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Inaugural Aurora Games ready to kick off in Albany, NY

ALBANY, N.Y. (AP) — When former UCLA gymnastics coach Valorie Kondos Field was asked to be part of the inaugural Aurora Games, she jumped at the chance. Celebrating the female athlete is right up her alley.

"The thing that really struck me is that we do celebrate these high-level athletes so infrequently — every four years at the Olympic Games," Kondos Field said. "To be able to give an audience a glimpse of how impressive these athletes are in a little bit more relaxed environment, to be able to give them an opportunity to get out, to compete and to perform and be on TV more than just once every few years was what struck me."

The Aurora Games is an all-women's sports and entertainment festival. Competition begins Tuesday at the Times Union Center in downtown Albany and features Olympic medalists and national champions in gymnastics, tennis, basketball, figure skating, ice hockey and beach volleyball. The events will air on ESPNU and ESPN3.

Among the approximately 150 athletes participating on the two teams — Team Americas vs. Team World — are former UCLA gymnast Katelyn Ohashi, who gave her sport a jolt with electric performances that went viral on social media ; 19-year-old tennis player Bianca Andreescu of Canada; beach volleyball players April Ross and Alix Klineman of the U.S. and Melissa Humana-Paredes and Sarah Pavan of Canada; U.S. figure skaters Mirai Nagasu, Alysa Liu and Ashley Wagner, and five-time French national champion Mae Berenice Meite; Haley Skarupa, a member of the 2018 U.S. Olympic gold medal-winning hockey team, and Finnish player Susanna Tapani; and Minnesota basketball coach Lindsay Whalen and former WNBA player Barbara Turner, who played at UConn. Olympic track and field champion Jackie Joyner-Kersee and Olympic gymnastics champion Nadia Comaneci are serving as honorary team captains.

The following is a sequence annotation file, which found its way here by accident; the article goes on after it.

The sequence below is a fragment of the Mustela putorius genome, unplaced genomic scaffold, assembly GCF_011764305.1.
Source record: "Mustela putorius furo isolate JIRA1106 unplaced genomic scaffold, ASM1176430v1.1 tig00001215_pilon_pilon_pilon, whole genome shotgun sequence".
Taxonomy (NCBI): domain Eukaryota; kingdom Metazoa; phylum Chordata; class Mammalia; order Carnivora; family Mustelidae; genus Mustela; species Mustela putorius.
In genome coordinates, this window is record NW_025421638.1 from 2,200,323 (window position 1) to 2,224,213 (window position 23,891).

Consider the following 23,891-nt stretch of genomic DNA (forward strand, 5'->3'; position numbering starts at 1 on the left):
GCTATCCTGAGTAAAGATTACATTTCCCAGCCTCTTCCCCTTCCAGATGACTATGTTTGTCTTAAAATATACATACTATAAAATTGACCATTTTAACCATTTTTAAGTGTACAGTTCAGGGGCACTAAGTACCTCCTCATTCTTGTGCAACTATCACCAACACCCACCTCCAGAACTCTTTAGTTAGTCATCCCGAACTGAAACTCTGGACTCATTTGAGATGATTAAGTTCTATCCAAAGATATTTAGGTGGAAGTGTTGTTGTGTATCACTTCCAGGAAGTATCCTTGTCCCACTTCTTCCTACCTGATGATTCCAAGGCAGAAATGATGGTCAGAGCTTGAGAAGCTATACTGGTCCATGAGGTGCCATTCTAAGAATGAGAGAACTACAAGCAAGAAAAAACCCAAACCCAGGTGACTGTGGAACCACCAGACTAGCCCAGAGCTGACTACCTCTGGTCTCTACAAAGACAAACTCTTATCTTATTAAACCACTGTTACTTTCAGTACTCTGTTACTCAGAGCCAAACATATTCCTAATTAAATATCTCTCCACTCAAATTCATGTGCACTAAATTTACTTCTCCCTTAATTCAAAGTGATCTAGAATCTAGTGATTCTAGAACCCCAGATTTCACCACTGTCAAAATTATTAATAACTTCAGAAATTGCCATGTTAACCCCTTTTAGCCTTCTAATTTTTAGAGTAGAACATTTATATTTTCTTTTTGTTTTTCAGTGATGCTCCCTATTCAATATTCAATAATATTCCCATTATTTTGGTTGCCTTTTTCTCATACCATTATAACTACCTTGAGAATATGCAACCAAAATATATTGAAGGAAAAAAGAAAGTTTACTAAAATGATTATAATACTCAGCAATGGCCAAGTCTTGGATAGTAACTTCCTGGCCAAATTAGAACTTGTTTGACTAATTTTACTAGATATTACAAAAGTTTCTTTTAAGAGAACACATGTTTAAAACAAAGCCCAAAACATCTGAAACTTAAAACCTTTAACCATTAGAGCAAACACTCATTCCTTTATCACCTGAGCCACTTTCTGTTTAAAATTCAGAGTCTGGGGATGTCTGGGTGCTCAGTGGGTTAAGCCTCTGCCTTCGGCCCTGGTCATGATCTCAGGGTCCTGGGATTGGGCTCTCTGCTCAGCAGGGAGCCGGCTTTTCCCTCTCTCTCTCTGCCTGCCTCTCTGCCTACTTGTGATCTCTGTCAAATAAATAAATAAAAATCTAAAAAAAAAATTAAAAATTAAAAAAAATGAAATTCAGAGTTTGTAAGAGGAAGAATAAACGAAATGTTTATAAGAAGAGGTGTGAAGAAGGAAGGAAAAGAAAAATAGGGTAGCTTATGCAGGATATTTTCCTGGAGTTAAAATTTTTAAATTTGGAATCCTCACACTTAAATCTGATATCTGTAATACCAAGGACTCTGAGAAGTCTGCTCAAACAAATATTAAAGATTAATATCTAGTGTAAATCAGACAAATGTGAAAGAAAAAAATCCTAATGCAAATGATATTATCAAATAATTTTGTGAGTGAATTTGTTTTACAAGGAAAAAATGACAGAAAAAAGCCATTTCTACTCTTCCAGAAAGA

There will be an appearance by Michigan Judge Rosemarie Aquilina, who presided over the sentencing of former USA Gymnastics team doctor Larry Nassar. Aquilina will serve as keynote speaker during a discussion on athletes' right to be protected from emotional, physical and sexual abuse.

Kondos Field coached the Bruins to seven NCAA gymnastics titles and along the way discovered the recipe for success was to have fun. "We won four championships in five years and our fan base did not increase," Kondos Field said. "It wasn't until I really switched to understanding that it's about entertainment. You've got to get people excited to come and stay in their seats. Once I shifted the production value of our meets, that's when we started selling out.

"People think your numbers double when you win a championship. We didn't experience that, but when I had an athlete take a bar dismount, I would pick up the stanchion and I would have her run up and down the student section high-fiving. That's when the arena went electric. I don't think that ticket sales are going to set the barometer for the success of this event. I really feel that it's going to be the athletes and TV."

The idea was the brainchild of Jerry Solomon, who is married to former Olympic ice skater Nancy Kerrigan. It hits close to home for them. "We did a bit of research going into all of this, and one of the things we found is that the history of men's sports is pretty ingrained in the social consciousness," Solomon said. "The history of women's sports is not, and the best example that I have is my 11-year-old daughter who doesn't really follow sports. She knows exactly who Babe Ruth is and has no idea who Babe Didrikson Zaharias is. I would say that's pretty representative of people out there, and yet I think you could fairly easily make the argument that Babe Didrikson Zaharias was a better athlete than Babe Ruth."

The Babe Didrikson Zaharias Trophy will be given to the winning team at the conclusion of the Aurora Games. She was one of the greatest female athletes of all time, a star in track and field, basketball, baseball and softball, and a champion golfer in the early days of the LPGA Tour. Zaharias, a six-time AP Female Athlete of the Year, died in 1956.

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